No longer confined to the realms of science fiction, the road for self-driving autonomous cars is being paved for Australian roads today.
The privately-owned motor vehicle has been part of the Australian family for at least three generations, but population growth, increasing urban congestion, constraints on housing affordability and cost of living pressures are disrupting the world of auto mobility.
In response to these challenges, companies across the globe, from car manufacturers such as Tesla, Volvo and General Motors, to tech firms such Google’s Waymo and Uber are spending millions attempting to use new forms of technology to alter the concept of how we move around.
Most recently we’ve seen Tesla’s Model 3, the first mass produced electric car, unveiled at Tesla’s factory in Fremont, California.
Closer to home, the NRMA have joined forces with the NSW Government, HMI Technologies, Telstra, IAG and Sydney Olympic Park Authority to launch the very first autonomous shuttle trial in NSW.
The evolution of autonomous cars
But the advancement to fully autonomous will not be a new or sudden concept to any of us. From autonomous emergency braking, lane and parking assist technologies to enable safer driving, to internet connectivity over mobile networks capable of keeping vehicle occupants connected to the online world, driverless technology is present in the form of connectivity and autonomy in vehicles today.
But what exactly is an autonomous vehicle and what are the benefits?
An autonomous vehicle is one that can drive itself from a starting point to a predetermined destination in ‘autopilot’ mode using various in-vehicle technologies and sensors, including adaptive cruise control, active steering, anti-lock braking systems, GPS navigation technology, lasers and radar.
According to SAE International, there are six levels describing the road from a normal vehicle to a fully autonomous ‘Level 5’ vehicle.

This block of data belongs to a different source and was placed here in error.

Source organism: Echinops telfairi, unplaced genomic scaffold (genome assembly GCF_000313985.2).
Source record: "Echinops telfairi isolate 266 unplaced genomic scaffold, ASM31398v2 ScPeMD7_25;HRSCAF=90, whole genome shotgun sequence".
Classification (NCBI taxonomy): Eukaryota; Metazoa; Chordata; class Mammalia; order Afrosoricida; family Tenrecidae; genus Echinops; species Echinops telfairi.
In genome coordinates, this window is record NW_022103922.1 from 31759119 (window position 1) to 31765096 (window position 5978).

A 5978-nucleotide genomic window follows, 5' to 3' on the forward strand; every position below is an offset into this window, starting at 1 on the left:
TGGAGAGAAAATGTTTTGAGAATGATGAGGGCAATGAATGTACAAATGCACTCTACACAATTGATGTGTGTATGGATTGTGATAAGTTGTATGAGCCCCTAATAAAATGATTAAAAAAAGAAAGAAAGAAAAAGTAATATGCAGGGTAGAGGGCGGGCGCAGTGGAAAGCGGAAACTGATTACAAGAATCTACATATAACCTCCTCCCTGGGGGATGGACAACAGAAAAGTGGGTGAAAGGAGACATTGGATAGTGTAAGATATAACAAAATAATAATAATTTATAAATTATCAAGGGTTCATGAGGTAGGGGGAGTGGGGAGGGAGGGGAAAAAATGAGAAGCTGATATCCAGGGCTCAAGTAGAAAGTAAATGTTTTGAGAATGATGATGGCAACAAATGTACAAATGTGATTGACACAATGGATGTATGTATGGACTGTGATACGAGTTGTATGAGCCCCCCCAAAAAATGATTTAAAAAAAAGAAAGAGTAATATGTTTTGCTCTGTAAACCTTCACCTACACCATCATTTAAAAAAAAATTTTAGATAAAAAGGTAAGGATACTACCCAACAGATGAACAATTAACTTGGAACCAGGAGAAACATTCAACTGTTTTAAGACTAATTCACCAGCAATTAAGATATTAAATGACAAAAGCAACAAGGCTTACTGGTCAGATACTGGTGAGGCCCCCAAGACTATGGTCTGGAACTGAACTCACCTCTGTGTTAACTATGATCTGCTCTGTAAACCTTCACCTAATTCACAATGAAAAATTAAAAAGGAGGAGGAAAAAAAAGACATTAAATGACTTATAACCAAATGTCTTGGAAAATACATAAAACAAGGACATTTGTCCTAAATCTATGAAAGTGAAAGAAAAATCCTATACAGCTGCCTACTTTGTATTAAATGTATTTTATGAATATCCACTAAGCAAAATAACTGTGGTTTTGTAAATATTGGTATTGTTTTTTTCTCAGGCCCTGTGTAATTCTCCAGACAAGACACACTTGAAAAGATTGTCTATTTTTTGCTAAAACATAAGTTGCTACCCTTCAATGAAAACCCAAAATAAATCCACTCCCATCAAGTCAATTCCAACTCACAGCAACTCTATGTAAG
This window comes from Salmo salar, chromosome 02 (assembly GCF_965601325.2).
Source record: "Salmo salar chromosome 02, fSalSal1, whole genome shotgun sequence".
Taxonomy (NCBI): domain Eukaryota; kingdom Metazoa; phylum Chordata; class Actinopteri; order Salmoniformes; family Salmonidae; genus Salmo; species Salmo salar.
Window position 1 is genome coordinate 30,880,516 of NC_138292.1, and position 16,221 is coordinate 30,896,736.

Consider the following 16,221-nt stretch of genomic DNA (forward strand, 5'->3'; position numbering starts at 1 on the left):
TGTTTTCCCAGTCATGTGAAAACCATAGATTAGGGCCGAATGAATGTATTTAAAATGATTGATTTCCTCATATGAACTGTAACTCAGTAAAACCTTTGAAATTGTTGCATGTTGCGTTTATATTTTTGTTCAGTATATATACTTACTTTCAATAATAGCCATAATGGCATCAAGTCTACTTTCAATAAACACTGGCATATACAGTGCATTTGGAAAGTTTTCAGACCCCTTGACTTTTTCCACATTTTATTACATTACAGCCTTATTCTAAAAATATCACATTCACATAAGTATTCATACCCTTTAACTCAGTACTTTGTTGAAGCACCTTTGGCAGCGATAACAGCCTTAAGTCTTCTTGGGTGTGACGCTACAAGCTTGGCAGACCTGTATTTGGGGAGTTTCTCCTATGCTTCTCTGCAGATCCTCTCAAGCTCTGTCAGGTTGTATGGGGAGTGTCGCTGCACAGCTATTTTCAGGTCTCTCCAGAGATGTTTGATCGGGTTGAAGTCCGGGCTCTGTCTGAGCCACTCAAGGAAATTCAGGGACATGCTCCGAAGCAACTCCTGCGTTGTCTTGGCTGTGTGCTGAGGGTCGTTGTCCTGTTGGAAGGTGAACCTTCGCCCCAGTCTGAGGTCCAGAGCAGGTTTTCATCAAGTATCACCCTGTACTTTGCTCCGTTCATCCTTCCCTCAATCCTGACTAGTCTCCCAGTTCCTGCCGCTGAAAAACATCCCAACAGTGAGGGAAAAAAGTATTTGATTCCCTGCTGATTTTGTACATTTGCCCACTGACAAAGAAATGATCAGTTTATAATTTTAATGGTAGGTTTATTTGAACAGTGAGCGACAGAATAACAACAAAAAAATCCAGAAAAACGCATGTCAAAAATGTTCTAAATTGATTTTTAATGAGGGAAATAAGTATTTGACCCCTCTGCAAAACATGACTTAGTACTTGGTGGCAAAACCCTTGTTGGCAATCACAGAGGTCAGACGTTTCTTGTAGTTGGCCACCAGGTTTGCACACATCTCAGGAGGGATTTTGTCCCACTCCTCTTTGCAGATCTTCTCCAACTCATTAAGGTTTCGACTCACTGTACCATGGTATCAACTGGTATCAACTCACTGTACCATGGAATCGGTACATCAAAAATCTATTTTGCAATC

This SAE index is now globally accepted as the standard for autonomous vehicle development:
- Level 1 and 2 (Driver Assistance and Partial Automation) technologies such as automatic brake assist have been fitted to vehicles since the mid-2000s
- Level 3 (Conditional Automation), which the NRMA expects to debut in 2018, is capable of overseeing the driving task in limited situations with a driver present behind the wheel
- Level 4 (High Automation) removes the need for a driver; however, the technology cannot fully operate under all road conditions
- Level 5 (Full Automation) negates the need for pedals and a steering wheel, completely removing the driver from the driving task under all conditions
When will autonomous vehicles be here?
Fully autonomous vehicle capability – where no human is needed and cars do not even have a steering wheel or accelerator – could be here as early as 2025.
- Greatly improved safety: 94% of accidents are caused by human error
- Improved transport interconnectivity
- Reduced congestion: Congestion will cost NSW $6.9 billion in 2017
- Reduced pollution and emissions: Reducing transport energy consumption by up to 90%
- Greater mobility options: For elderly, young and disabled users
- Greater convenience, efficiency and reliability
- Reduced costs and maintenance requirements
Importance of AV trials
While these benefits are clearly desirable, a considerable amount of information is still needed to further our understanding of what is ultimately required for a fully autonomous vehicle future.
“The impact of autonomous vehicles will be profound to the point that it is hard to imagine a section of Australia that won’t be affected," said Kyle Loades, NRMA Chairman.
"Australia is not ready for the mobility revolution and we need to be”
The best way to introduce new technology while simultaneously gaining important insights into consumer perception is through autonomous vehicle trials.